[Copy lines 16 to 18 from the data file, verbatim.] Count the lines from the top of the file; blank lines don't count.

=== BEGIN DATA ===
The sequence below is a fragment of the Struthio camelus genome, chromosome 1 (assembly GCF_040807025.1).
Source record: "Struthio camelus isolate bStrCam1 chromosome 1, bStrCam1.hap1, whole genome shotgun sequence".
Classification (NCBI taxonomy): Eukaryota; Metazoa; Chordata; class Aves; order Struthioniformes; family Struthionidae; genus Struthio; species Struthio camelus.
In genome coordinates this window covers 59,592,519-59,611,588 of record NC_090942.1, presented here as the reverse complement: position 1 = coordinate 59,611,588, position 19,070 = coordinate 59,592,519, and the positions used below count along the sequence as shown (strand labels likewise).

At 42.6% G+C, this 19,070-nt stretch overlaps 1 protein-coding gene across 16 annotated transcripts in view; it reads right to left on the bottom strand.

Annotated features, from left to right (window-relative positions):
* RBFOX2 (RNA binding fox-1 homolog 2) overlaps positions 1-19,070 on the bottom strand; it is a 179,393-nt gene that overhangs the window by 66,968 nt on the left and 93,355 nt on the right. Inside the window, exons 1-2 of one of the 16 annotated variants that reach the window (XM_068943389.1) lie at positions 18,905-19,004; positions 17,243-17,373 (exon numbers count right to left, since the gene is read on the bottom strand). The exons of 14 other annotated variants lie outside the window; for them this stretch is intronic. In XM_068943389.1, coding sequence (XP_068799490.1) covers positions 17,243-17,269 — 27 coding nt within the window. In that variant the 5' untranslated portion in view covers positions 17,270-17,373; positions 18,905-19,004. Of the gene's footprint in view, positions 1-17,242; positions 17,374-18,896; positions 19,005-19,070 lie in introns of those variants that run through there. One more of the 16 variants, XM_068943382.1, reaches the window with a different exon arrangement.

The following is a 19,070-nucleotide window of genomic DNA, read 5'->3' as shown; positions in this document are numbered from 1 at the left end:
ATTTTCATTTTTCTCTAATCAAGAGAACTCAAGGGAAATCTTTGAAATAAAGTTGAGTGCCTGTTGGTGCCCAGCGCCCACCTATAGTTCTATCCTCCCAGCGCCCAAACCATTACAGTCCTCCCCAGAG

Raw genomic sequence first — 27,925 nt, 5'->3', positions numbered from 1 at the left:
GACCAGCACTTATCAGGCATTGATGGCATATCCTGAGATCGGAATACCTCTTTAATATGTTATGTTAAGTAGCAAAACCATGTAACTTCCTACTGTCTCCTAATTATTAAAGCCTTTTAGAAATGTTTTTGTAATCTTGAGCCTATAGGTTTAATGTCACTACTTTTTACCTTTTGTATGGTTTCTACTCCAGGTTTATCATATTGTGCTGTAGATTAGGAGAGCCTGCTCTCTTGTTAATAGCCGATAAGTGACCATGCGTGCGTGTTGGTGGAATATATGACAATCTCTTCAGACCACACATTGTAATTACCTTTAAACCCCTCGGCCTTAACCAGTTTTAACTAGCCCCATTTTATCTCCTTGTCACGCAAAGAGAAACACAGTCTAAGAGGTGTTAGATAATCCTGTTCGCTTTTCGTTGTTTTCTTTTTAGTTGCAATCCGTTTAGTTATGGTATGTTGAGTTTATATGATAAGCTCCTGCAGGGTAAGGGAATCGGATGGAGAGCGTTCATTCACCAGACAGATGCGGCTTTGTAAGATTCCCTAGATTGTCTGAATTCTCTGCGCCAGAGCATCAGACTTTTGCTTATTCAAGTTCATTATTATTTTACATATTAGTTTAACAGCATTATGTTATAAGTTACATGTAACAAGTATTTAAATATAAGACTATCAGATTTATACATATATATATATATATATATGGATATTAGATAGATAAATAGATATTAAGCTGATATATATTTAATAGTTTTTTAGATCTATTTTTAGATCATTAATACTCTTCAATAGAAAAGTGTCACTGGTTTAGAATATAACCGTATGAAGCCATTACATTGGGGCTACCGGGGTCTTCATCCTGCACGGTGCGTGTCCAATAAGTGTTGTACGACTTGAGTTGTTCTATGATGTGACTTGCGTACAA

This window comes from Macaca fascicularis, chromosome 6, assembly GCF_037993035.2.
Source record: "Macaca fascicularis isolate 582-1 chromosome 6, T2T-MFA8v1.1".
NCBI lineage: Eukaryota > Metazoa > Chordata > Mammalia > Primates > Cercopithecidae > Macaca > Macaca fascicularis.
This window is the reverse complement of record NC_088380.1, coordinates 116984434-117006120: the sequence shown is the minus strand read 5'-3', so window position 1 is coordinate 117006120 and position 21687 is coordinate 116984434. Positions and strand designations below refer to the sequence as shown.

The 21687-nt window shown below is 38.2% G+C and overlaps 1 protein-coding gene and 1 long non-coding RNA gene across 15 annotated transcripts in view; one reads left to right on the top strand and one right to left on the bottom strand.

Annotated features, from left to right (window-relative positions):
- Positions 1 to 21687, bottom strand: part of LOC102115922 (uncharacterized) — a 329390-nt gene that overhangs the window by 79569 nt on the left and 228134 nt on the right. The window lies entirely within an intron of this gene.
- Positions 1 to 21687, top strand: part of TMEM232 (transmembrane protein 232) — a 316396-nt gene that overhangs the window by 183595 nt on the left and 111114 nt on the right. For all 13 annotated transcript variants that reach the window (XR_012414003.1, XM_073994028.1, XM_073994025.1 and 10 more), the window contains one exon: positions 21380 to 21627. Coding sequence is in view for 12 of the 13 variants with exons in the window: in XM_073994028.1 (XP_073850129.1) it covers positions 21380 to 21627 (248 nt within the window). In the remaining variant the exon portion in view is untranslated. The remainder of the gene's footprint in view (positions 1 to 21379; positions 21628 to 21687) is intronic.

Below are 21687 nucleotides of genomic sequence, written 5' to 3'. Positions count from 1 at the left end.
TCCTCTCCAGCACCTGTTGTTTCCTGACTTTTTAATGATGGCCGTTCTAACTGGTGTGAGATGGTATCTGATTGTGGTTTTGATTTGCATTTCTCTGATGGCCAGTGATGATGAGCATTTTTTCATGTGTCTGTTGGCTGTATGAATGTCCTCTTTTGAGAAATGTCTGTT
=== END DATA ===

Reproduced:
The 21687-nt window shown below is 38.2% G+C and overlaps 1 protein-coding gene and 1 long non-coding RNA gene across 15 annotated transcripts in view; one reads left to right on the top strand and one right to left on the bottom strand.

Annotated features, from left to right (window-relative positions):
- Positions 1 to 21687, bottom strand: part of LOC102115922 (uncharacterized) — a 329390-nt gene that overhangs the window by 79569 nt on the left and 228134 nt on the right. The window lies entirely within an intron of this gene.